Legend has it...
Halloween dates back 2,000 years, and is believed to have started with the ancient Celtic festival known as "Samhain" (pronounced sow-in). The Celts celebrated their New Year on November 1st, as it marked the end of summer and the end of harvest. The Celts also believed that on the night before the New Year - October 31st - the boundary between the worlds of the living and the dead became blurred. When "Samhain" was celebrated, it was thought that the ghosts of the dead returned to earth.
Halloween evolved from there (with variations and traditions by the Romans and the Druids among others), the holiday also known as Feralia, All Saints Day, All-Hallows, All-Hallowmas (from the middle English word "alholowmesse" meaning All Saints Day), the Scottish variation All-Hallows-Even ("evening"), and All Souls Day. These collective labels eventually became known as Halloween.
"Trick-or-Treating" most likely dates back to the All Souls Day parades. For example, in Great Britain, when peasants begged for food they were given "soul cakes." Also known as "going a-souling," children often visited neighborhood houses in hopes of being given food and money.
Dressing in costumes also has Celtic roots. People thought if they left their homes on All Hollows Eve, they might encounter ghosts. To that end, they dressed in costumes to avoid being detected by the spirits.
The Japanese have a celebration called O-Bon, which is in memory of their deceased relatives. People place food and water in front of photographs of the dead. Bonfires and lanterns light the path for spirits to find their way back to earth.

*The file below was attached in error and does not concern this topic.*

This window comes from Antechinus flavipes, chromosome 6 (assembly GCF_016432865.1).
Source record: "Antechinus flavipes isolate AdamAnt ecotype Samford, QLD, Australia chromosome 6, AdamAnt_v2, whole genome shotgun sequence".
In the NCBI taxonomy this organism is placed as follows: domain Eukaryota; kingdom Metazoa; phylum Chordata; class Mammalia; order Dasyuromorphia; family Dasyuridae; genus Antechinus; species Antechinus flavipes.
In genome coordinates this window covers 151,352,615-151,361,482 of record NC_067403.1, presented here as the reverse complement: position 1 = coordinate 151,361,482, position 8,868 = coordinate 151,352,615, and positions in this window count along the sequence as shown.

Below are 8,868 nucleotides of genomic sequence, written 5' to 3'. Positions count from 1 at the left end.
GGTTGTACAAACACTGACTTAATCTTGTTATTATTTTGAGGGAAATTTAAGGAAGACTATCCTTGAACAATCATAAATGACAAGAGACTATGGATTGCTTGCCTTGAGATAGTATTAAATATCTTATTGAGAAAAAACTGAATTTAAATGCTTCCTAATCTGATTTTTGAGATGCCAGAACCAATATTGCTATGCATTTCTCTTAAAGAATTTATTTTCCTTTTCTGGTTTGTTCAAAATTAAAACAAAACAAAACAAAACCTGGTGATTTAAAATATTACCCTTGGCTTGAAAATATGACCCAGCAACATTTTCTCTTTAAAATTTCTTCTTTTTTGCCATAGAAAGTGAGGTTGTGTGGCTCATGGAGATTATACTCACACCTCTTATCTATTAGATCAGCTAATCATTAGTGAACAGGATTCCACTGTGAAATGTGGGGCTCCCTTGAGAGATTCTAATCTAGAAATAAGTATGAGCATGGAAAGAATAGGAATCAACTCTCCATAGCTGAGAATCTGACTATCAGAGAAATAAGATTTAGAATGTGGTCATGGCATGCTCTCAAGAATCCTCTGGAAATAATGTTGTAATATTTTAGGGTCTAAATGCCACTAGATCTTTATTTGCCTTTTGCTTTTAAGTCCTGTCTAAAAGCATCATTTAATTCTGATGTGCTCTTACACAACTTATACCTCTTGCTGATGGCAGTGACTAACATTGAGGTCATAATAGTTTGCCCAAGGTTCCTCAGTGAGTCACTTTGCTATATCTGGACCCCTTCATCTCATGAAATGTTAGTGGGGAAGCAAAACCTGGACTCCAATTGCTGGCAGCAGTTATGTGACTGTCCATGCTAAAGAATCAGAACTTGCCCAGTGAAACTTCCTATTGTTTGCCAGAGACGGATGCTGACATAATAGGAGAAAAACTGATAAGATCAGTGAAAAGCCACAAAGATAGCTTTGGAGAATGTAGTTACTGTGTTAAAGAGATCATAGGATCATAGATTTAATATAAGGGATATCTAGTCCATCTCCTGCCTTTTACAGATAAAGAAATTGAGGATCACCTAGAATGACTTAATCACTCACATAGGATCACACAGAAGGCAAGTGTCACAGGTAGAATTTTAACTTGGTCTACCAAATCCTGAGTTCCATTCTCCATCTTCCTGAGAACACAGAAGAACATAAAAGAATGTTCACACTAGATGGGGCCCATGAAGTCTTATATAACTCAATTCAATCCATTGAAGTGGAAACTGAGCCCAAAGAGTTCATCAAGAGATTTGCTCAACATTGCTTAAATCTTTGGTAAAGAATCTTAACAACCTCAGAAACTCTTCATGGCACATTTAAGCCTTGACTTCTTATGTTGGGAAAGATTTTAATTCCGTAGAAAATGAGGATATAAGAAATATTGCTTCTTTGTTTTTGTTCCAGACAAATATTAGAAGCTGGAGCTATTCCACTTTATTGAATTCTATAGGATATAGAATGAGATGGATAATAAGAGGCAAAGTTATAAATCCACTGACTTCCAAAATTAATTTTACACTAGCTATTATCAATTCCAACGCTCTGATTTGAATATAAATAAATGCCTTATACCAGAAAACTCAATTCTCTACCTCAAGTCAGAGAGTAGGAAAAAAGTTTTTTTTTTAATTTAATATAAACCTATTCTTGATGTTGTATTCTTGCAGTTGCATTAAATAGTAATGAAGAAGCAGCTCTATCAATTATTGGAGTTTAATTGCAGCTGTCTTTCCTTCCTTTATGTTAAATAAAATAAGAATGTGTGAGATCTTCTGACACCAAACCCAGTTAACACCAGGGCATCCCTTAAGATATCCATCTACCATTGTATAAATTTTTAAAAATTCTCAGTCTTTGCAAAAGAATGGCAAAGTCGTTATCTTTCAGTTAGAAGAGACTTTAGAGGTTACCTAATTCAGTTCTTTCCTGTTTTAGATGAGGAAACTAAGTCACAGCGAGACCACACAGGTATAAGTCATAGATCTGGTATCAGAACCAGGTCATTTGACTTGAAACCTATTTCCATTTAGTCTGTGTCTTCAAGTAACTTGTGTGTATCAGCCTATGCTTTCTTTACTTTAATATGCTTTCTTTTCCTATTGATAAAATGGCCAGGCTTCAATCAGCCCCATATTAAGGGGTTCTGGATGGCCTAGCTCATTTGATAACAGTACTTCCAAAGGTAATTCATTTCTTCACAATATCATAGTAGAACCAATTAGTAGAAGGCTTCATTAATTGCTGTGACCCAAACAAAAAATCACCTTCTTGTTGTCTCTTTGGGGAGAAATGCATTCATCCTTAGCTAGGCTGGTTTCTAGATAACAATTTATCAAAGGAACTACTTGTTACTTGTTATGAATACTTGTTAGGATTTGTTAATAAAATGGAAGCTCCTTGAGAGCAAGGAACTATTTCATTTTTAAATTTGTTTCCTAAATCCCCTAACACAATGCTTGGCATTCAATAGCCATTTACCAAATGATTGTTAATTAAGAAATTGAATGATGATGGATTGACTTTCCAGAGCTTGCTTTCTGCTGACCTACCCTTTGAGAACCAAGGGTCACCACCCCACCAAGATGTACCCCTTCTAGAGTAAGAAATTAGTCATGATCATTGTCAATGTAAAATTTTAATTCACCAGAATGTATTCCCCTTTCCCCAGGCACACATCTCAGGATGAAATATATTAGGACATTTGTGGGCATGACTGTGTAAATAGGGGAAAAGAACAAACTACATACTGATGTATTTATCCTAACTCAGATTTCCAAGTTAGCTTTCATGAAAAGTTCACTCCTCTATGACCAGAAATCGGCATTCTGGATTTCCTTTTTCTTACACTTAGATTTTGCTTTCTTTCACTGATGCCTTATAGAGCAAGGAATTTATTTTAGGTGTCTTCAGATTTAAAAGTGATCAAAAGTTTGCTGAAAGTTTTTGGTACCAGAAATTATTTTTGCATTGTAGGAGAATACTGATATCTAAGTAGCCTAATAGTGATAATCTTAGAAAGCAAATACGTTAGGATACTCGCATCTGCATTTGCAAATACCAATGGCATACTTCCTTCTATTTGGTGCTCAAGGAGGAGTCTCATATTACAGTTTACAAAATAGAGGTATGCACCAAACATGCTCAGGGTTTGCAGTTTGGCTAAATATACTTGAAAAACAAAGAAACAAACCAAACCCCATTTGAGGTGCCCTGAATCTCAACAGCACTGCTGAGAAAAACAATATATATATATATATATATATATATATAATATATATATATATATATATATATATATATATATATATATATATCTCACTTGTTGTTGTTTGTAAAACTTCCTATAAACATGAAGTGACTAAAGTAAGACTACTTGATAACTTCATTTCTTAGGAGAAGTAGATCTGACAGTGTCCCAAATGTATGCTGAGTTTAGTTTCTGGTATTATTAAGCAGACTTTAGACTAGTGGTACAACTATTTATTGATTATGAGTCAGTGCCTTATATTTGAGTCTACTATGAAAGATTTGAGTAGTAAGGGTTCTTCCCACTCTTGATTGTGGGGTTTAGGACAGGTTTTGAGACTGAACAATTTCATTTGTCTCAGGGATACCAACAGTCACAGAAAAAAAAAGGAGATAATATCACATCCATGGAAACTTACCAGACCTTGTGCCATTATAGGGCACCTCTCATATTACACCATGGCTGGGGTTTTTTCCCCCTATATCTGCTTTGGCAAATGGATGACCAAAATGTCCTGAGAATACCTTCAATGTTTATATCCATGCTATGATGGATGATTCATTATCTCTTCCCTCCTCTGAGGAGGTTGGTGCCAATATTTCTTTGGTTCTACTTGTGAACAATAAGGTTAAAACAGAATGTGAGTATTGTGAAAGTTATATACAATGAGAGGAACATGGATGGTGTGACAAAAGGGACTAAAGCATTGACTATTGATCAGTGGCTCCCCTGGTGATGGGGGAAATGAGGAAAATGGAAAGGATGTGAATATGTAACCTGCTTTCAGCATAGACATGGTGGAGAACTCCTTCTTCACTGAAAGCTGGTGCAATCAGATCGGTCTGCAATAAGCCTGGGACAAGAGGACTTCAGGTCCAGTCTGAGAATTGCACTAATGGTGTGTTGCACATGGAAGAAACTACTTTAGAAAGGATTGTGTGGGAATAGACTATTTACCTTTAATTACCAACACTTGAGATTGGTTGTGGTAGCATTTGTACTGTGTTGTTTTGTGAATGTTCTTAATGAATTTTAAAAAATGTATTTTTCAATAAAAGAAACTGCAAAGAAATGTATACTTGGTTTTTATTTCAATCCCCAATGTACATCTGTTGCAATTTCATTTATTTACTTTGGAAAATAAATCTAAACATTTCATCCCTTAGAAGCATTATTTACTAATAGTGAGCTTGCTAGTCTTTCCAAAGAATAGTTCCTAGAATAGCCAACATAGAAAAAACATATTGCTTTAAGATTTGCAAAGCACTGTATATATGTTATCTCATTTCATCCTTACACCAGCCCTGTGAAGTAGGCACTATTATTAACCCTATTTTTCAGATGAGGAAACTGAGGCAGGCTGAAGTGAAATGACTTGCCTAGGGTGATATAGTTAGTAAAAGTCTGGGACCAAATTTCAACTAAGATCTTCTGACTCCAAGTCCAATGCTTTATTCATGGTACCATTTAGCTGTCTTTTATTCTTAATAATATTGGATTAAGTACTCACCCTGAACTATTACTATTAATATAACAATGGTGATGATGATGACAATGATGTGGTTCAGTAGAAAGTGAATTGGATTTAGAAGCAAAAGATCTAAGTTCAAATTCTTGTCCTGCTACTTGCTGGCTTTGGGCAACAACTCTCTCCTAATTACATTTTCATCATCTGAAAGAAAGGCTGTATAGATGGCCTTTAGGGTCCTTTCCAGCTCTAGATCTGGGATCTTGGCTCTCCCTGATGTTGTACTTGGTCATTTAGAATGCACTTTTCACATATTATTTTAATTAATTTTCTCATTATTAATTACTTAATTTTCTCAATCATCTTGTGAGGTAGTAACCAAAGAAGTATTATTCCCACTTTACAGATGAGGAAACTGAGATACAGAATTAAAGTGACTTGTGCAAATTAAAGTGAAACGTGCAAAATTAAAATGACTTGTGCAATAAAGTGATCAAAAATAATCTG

The blue cat in Russia is believed to bring good luck. The cats are known as Russian Blue, British Blue and Burmese.
Mexicans have picnic lunches on the graves of their relatives during Halloween. It is a day of happiness, celebration and remembrance. Bread is baked, and candy is made in the form of skulls and crossbones, caskets or skeletons. Children might race through the streets with lanterns, asking for coins. Adults light bonfires, set off firecrackers and hang lights in trees to guide the souls of the dead home.
Since Halloween is said to have originated in Ireland with the Celts, it is only natural their history offers more details. The Celts were a tribe of farmers who knew the sun helped their crops grow. When autumn arrived, they feared losing their crops during winter's thrall. In order to ensure the return of the sun, the Celts began holding a festival on October 31st, lighting bonfires on hillsides. They prayed the sun would shine brightly after the cold winter was over. This is how Halloween is said to have started.
Cats were considered spirits by the Celts, who felt felines were able to predict the future. However, a black cat was known to be bad luck.
Halloween is known as "Nos Galan Gaeaf" (All Hallows Eve) in Wales. It is the night which precedes the New Year, when the wall between the two worlds of the living and the dead is removed. The dead were free to roam the earth, known to be a dangerous time to the Welsh. "Ysbryd" (ghosts) and "Coblyn" (goblins) would appear on footpaths at midnight. The two most infamous spirits were "Ladi Wen" (the lady in white), and the bone-crunching "Hwch ddu Gwta" (the tail-less black sow).
Young people would form groups and wander from house to house after dark, chanting songs. The youths were known as Gwrachod (hags or witches). After singing songs, they would be given nuts and apples, and sometimes even ale. It was believed Gwrachod hauntings brought good luck for the following year, and would expunge evil spirits from the house.